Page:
Lest we forget, there are at least 100 barbecue joints to choose from, such as Arthur Bryants, Fiorella’s Jack Stack Barbecue, and Gates Bar-B-Q. Kansas City style barbecue is slow smoked over wood, usually hickory, for up to 18 hours. Every establishment has its own secret sauce, which is added after cooking, never during. Don’t leave town without trying those very succulent Kansas City morsels known as burnt ends (the burnt tip of brisket that captures more of the fat and flavor).

After dinner, visit some of the jazz clubs, such as Green Lady Lounge, in the historic district around 18th and Vine. During its heyday from the 1920s to 40s there were so many jazz clubs here that the city became known as the Paris of the Plains. The American Jazz Museum is here, too, featuring exhibitions and performances.

One trip to Kansas City won’t be enough because there is still the Pony Express Museum, the Arabia Steamboat Museum with its collection of sunken treasure from the Missouri River, and the National Archives, which has changing exhibitions of historic interest. And then a short detour down Truman Road will take you into nearby Independence to explore the Harry Truman National Library and Museum as well as his home. Stop in for a butterscotch sundae at Clinton’s soda fountain where he worked as a teenager. But that’s a whole nother trip.

Marian Betancourt has written about travel and food for Associated Press, American Heritage, Travel & Leisure, Irish America, and many others. She is the author of several books, and has co-authored two regional cookbooks based on her travels. She is a contributing editor for Promenade magazine and lives inNew York City. Visit www.marianbetancourt.com

Marian Betancourt has written about travel and food for Associated Press, American Heritage, Travel & Leisure, Irish America, and many others. She is the author of several books, and has co-authored two regional cookbooks based on her travels. She is a contributing editor for Promenade magazine and lives inNew York City. Visit www.marianbetancourt.com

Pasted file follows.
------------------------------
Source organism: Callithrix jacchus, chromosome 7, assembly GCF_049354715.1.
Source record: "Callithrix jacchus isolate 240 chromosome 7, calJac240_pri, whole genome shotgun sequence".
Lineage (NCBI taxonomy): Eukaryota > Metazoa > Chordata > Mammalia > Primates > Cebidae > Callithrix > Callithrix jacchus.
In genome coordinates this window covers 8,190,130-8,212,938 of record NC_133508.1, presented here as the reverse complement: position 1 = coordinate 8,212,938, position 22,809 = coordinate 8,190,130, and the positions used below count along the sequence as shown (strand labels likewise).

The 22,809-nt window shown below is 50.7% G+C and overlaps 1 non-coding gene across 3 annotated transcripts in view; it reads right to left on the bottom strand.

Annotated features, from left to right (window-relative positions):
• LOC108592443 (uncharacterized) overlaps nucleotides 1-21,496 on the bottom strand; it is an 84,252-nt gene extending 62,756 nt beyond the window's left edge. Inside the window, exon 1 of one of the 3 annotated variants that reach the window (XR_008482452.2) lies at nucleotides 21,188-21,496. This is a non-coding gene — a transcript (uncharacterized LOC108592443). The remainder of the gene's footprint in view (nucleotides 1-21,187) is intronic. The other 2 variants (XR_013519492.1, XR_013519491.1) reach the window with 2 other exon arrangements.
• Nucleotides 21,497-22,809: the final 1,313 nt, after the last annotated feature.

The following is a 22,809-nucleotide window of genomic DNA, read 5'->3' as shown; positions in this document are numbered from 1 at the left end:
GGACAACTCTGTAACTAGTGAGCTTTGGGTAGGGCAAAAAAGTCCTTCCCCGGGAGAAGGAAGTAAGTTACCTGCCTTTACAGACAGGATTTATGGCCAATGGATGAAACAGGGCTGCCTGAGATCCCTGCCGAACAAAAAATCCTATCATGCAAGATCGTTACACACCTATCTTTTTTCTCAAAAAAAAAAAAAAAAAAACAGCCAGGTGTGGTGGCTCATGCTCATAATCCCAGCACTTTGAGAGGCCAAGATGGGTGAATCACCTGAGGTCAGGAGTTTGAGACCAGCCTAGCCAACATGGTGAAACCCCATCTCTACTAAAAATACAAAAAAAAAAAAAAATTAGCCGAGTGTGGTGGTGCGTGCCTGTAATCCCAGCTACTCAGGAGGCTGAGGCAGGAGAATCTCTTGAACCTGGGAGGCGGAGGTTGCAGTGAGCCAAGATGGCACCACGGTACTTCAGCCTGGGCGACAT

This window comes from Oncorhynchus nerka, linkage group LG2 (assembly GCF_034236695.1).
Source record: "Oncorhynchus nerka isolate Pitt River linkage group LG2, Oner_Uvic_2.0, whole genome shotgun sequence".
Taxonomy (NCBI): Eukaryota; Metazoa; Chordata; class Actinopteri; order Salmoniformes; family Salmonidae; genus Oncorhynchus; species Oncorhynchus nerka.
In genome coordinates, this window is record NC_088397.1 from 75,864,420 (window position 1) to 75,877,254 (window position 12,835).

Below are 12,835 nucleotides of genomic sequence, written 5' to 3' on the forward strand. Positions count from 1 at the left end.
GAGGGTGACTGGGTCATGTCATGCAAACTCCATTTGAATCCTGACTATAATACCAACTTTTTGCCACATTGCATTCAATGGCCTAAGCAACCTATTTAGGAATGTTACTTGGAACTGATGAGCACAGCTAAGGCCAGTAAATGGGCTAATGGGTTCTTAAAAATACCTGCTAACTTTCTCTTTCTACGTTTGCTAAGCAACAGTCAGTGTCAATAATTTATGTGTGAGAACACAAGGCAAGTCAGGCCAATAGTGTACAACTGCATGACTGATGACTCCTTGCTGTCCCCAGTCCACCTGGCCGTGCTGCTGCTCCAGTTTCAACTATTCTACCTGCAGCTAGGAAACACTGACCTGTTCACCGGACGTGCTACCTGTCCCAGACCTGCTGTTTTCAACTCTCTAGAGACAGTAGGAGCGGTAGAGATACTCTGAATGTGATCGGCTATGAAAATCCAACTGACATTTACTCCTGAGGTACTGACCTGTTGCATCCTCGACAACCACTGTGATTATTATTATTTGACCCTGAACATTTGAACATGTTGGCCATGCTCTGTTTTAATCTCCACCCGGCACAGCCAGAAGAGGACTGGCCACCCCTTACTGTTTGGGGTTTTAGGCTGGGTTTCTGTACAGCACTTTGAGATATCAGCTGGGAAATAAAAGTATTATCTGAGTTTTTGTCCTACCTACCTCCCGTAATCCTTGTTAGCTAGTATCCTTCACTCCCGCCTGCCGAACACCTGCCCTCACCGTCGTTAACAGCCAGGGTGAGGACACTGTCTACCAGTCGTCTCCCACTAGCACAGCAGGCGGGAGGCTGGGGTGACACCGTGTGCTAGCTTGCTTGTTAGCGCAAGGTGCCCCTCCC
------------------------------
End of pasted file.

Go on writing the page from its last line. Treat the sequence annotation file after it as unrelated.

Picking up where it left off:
Table8: How Business Travelers Can Get Into Better Restaurants

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Ozumo in San Francisco

Ozumo in San Francisco

By Larry Olmsted

Unlike people on vacation, business travelers often book trips last minute or on short notice. But the nation’s best restaurants can sell out weeks, if not months, in advance, especially on peak nights like Fridays. It’s an inherent conflict even top luxury hotel concierges often cannot solve, and the result is usually compromise or disappointment.

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Award-winning travel journalist Larry Olmsted is a Contributing Editor to US Airways Magazine and Cigar Aficionado Magazine and “The Great Life” columnist for Forbes.com.

Award-winning travel journalist Larry Olmsted is a Contributing Editor to US Airways Magazine and Cigar Aficionado Magazine and “The Great Life” columnist for Forbes.com.

Le Colonial San Francisco: Elegant Dining in Bygone Vietnam

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The lush patio at Le Colonial PHOTO Monique Burns

The lush patio at Le Colonial PHOTO Monique Burns

By Monique Burns